Hull researchers head to the Mekong to tackle plastic pollution

The Mekong River in Southeast Asia is one of the world’s great waterways, fertile and ecologically diverse with millions relying on it for their food, but it’s increasingly clogged with plastic pollution.

To help address the mounting problem, a team of researchers from the University of Hull are documenting how plastic travels down the river, from Laos to Vietnam and into the ocean.

Called ‘River of Plastic’ it is the first study systematic study of plastic transportation in the mega-river. Previous research has shown that the top 10 most polluting rivers contribute the majority of the plastic that ends up in the world’s oceans.

Researchers hope to use the data to develop new models that predict the distribution of plastic waste in rivers and as it enters the ocean. They say this will be crucial for future predicting how plastic travels through global rivers systems as well as how different sources of plastic enters the marine environment.

As well as looking at plastic transportation, the team will also help local communities across the Mekong Basin produce their own videos and messages which will capture their relationship with plastic.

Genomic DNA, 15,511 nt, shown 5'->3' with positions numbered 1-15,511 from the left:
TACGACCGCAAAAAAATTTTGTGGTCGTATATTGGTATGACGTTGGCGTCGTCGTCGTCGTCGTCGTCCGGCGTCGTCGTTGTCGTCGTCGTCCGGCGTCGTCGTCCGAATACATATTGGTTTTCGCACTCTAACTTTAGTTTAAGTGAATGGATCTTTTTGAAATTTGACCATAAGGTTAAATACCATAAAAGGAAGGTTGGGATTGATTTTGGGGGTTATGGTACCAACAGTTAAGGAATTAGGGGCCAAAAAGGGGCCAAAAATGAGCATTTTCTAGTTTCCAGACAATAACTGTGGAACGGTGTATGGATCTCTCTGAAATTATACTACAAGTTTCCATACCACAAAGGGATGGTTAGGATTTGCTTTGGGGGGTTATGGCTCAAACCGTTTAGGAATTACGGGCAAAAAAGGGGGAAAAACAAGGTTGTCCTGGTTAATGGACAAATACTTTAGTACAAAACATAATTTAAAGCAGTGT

Dr Chris Hackney from the University of Hull said: ‘Different plastics have different densities, although currently unquantified, this results in plastic being transported at different depths in rivers, and ultimately oceans.

‘Less than 1% is found at the surface, whilst the remaining 99%  is unaccounted for. Quantifying plastic distribution with depths is key to understanding its source and how it is transported in rivers and oceans.’

The University of Hull has built close ties with Vietnam in recent years, with a particular focus on building agricultural resilience in the face of climate change and other man-made factors.

Last year, Environment Journal spoke to Professor Dan Parsons about a project working alongside academics from Can Tho University understanding sediment discharge in the Mekong Delta.

The Delta is one of the most agriculturally fertile areas in the world, in part due to the deposition of sediments down the Mekong River over thousands of years.

These sediments have helped make the Delta one of the largest rice-producing regions in the world but its ecosystem is under threat due to climate change as well as man-made interventions such as the proliferation of hydropower dams further up the Mekong River and sand mining.

It could have serious economic consequences for the region as an estimated 30 million people depend on the Mekong Basin for their livelihoods.

Photo Credit – Pixabay

Thomas Barrett

Thomas Barrett

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